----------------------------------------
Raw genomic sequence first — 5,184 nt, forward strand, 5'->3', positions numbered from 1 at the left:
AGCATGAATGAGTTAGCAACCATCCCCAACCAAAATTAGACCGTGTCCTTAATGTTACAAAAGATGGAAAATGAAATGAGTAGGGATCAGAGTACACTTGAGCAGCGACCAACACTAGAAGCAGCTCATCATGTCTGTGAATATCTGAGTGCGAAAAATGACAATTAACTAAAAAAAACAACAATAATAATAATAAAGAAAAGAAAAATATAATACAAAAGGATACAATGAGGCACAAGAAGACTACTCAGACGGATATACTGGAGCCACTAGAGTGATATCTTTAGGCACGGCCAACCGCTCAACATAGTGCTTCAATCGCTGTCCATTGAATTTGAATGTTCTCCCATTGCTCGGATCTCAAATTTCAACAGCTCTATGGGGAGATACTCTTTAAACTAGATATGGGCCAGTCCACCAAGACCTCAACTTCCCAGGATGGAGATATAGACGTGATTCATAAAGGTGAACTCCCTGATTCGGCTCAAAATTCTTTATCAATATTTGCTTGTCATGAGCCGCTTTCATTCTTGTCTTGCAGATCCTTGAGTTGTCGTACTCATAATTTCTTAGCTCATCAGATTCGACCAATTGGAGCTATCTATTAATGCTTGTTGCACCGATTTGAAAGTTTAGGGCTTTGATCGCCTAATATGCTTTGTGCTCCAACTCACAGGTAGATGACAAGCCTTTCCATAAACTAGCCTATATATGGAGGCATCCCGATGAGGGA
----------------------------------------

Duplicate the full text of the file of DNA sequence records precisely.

Raw genomic sequence first — 5,184 nt, forward strand, 5'->3', positions numbered from 1 at the left:
AGCATGAATGAGTTAGCAACCATCCCCAACCAAAATTAGACCGTGTCCTTAATGTTACAAAAGATGGAAAATGAAATGAGTAGGGATCAGAGTACACTTGAGCAGCGACCAACACTAGAAGCAGCTCATCATGTCTGTGAATATCTGAGTGCGAAAAATGACAATTAACTAAAAAAAACAACAATAATAATAATAAAGAAAAGAAAAATATAATACAAAAGGATACAATGAGGCACAAGAAGACTACTCAGACGGATATACTGGAGCCACTAGAGTGATATCTTTAGGCACGGCCAACCGCTCAACATAGTGCTTCAATCGCTGTCCATTGAATTTGAATGTTCTCCCATTGCTCGGATCTCAAATTTCAACAGCTCTATGGGGAGATACTCTTTAAACTAGATATGGGCCAGTCCACCAAGACCTCAACTTCCCAGGATGGAGATATAGACGTGATTCATAAAGGTGAACTCCCTGATTCGGCTCAAAATTCTTTATCAATATTTGCTTGTCATGAGCCGCTTTCATTCTTGTCTTGCAGATCCTTGAGTTGTCGTACTCATAATTTCTTAGCTCATCAGATTCGACCAATTGGAGCTATCTATTAATGCTTGTTGCACCGATTTGAAAGTTTAGGGCTTTGATCGCCTAATATGCTTTGTGCTCCAACTCACAGGTAGATGACAAGCCTTTCCATAAACTAGCCTATATATGGAGGCATCCCGATGAGGGA